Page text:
The rise in demand for Indigenous visual arts is obvious and has lead to the inappropriate use of art-based themes, icons and images. Indigenous peoples are concerned that many non-Indigenous individuals and corporations are copying Indigenous designs, motifs, symbols and artworks for commercial gain. For example, Indigenous art has been copied onto carpets, dresses, fabric and T-shirts without the knowledge or permission of the Indigenous artists, or the artist’s community. In many instances, the designs are altered. Indigenous Australians complain that such use is inappropriate, derogatory and culturally offensive. The moral rights provisions of the Copyright Act 1968 (Cth) provide rights to artists to protect their works against derogatory treatment – but the work must be a protected copyright work and an individual artist must assert these rights.

c. Attribution and recognition of collective ownership

Indigenous peoples require full and proper attribution. That is the right to apply for protection of Indigenous cultural and intellectual property rights, which, where collectively owned, should be granted in the name of the relevant Indigenous community. Intellectual property laws tend to focus on individual ownership.

d. Consent and consultation

Indigenous people must have the right to authorise or refuse to authorise the commercial use of Indigenous cultural and intellectual property according to Indigenous customary law. For example, it should not simply be assumed that access or use of material is granted. A story or ceremony may be closed to wider access and only allowed to be seen by the initiated. The right to maintain the secrecy of Indigenous knowledge and other cultural practices is also important.

Furthermore, Indigenous people seek the right of prior informed consent for access, use and application of Indigenous cultural and intellectual property, including Indigenous cultural knowledge and cultural environment resources.

Indigenous people’s traditional stories are often reproduced in books, theatre and film without their prior informed consent. Indigenous people have been concerned when non-Indigenous authors have written creation or ‘traditional stories’ – ones that have never been published but have been orally transmitted – and then that person claims copyright in the version published without proper recognition of the source of the story.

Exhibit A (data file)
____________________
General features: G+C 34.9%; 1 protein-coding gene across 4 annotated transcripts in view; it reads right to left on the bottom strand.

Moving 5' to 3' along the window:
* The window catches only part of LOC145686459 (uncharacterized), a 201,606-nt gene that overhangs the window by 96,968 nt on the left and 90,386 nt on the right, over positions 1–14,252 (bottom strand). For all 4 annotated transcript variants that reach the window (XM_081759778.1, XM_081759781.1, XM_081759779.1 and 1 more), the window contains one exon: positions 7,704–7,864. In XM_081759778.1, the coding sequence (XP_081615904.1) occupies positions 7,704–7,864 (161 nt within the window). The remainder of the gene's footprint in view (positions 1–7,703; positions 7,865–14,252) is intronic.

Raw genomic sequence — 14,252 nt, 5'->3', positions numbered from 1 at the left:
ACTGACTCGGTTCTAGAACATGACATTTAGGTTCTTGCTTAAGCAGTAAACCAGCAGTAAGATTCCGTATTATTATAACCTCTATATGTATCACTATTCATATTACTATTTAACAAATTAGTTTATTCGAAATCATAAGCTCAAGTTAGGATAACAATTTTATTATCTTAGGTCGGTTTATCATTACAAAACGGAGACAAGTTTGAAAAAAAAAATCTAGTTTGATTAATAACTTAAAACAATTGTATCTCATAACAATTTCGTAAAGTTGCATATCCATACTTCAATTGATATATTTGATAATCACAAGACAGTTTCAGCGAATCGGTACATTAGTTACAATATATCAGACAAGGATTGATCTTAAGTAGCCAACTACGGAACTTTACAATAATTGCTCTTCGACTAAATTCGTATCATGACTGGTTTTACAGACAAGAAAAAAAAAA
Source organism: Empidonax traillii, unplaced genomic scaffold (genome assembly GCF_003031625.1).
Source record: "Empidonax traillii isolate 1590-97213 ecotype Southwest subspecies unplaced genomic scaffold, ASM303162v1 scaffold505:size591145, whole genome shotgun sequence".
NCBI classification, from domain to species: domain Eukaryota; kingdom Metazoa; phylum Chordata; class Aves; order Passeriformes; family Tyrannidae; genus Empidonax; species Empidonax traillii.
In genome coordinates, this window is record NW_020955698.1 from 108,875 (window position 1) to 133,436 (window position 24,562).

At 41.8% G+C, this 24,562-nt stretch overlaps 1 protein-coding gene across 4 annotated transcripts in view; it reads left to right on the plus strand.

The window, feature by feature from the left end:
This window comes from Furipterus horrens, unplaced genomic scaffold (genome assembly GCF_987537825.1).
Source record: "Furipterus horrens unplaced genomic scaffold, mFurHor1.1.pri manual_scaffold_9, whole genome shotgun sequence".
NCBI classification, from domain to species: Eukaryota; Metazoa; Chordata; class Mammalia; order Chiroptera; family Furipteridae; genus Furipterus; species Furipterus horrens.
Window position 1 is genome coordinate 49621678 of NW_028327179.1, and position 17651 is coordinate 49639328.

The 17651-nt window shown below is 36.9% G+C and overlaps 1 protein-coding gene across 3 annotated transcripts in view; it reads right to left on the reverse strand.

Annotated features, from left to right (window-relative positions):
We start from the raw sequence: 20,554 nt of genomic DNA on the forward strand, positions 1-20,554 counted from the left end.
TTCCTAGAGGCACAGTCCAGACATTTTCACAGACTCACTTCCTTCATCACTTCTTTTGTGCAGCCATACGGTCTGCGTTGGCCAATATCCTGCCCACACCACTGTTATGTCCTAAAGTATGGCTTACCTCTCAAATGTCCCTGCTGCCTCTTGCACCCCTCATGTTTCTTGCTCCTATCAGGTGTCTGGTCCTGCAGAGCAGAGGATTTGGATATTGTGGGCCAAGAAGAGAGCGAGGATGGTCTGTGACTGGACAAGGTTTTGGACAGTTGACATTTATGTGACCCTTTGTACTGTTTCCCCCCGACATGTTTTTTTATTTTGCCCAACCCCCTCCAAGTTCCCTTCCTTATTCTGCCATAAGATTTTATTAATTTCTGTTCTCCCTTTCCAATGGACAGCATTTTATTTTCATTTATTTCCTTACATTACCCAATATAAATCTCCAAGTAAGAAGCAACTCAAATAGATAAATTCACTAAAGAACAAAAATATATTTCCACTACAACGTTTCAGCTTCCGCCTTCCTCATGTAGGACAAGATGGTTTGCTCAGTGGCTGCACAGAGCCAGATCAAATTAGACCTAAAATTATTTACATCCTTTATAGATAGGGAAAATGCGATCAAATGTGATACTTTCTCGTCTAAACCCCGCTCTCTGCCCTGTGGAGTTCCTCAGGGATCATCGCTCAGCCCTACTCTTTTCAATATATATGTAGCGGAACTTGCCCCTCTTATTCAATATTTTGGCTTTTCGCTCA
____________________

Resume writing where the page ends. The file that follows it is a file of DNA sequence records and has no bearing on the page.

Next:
Consequently, Indigenous people should also be in control of where their cultural expression and traditional knowledge is made publicly available, recorded, reproduced and disseminated. The recording and transfixing of cultural expression and knowledge removes control over this material from Indigenous communities. For this reason, Indigenous people need to be able to control the recording of cultural customs and expressions. The language, the particular cultural expression and traditional knowledge is essential to cultural identity, and the teaching of culture.

e. Sharing of benefits

The primary interest of Indigenous people in maintaining and preserving their culture has always been established in intrinsic spiritual considerations that are linked to the fabric of Indigenous society. However, in recent years, there has been economic focus on cultural expression and traditional knowledge, which also require consideration. The Aboriginal art market, for example, has considerable economic value. The worth of traditional knowledge if applied to the patents system can amount to the billions. This has created incentive for increased production and dissemination of Indigenous cultural expression and Indigenous knowledge. Hence, Indigenous people require the right to benefit commercially from the authorised use of Indigenous cultural and intellectual property, including the right to negotiate terms of such usage.

Intellectual property laws in Australia

‘Intellectual property’ is the term used to refer to the rights that the law grants to individuals for the protection of creative, intellectual, scientific and industrial activity, such as ideas (also in material form) and inventions. Such rights are for the protection of economic investment in novel, inventive and/or creative effort.

Intellectual property rights are designed to inspire creative innovation by granting specific economic rights to inventive persons as a reward for sharing their contributions and to stimulate further inventive activities. Through international treaties such as the Berne Convention for the Protection of Literary and Artistic Works,11 intellectual property rights are enforced internationally in countries that are signatories to such treaties.

Australian intellectual property laws provide some protection for Indigenous cultural expression where Indigenous people can meet the criteria for protection. This has usually been for individual Indigenous artists and for their economic rights.

The Australian Constitution gives the Commonwealth power to make special laws regulating ‘copyright, patents of inventions and designs, and trade marks’.12 There are also common law-based actions that relate to breach of confidential information, passing off and trade practices that loosely fall into the term ‘intellectual property’.